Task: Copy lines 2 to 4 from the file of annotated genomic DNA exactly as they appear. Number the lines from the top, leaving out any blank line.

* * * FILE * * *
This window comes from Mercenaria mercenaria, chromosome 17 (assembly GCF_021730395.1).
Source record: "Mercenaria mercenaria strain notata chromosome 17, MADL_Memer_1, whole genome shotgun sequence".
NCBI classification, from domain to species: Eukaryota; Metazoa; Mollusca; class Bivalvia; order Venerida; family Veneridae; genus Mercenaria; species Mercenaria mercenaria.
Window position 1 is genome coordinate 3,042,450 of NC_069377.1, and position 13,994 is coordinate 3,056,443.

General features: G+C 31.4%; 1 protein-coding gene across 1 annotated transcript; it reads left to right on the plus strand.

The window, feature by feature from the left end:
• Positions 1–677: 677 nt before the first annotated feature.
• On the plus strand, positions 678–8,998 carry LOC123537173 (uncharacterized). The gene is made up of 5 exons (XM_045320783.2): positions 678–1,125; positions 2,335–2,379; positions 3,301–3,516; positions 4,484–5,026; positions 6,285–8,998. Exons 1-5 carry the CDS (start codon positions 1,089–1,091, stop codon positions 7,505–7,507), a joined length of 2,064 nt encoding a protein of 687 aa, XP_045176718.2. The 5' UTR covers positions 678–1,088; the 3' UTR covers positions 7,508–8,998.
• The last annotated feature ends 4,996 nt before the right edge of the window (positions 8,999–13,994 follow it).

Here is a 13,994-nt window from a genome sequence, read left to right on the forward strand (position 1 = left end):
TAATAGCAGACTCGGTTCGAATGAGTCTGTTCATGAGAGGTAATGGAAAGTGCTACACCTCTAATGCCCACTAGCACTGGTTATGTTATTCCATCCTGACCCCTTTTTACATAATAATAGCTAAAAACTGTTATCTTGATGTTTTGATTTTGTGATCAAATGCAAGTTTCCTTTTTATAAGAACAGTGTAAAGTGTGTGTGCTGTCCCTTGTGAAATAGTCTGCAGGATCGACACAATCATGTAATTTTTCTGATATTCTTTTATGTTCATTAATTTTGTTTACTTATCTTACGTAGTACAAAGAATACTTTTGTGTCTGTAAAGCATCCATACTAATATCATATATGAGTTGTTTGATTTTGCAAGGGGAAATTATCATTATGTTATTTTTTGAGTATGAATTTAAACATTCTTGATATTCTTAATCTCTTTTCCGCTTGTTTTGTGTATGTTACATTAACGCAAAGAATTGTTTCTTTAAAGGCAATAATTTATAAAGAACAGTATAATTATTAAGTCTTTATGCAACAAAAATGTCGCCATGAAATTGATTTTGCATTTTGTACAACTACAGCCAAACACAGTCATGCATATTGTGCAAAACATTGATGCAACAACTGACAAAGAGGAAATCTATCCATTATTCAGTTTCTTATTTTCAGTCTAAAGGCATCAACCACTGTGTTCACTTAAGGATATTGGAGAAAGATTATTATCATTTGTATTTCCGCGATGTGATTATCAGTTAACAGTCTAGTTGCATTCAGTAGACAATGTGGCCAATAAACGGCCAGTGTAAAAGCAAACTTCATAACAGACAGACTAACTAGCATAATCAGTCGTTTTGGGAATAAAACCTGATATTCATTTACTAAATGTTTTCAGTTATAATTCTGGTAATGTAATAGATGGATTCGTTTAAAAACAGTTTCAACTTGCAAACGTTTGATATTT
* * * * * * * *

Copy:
Source record: "Mercenaria mercenaria strain notata chromosome 17, MADL_Memer_1, whole genome shotgun sequence".
NCBI classification, from domain to species: Eukaryota; Metazoa; Mollusca; class Bivalvia; order Venerida; family Veneridae; genus Mercenaria; species Mercenaria mercenaria.
Window position 1 is genome coordinate 3,042,450 of NC_069377.1, and position 13,994 is coordinate 3,056,443.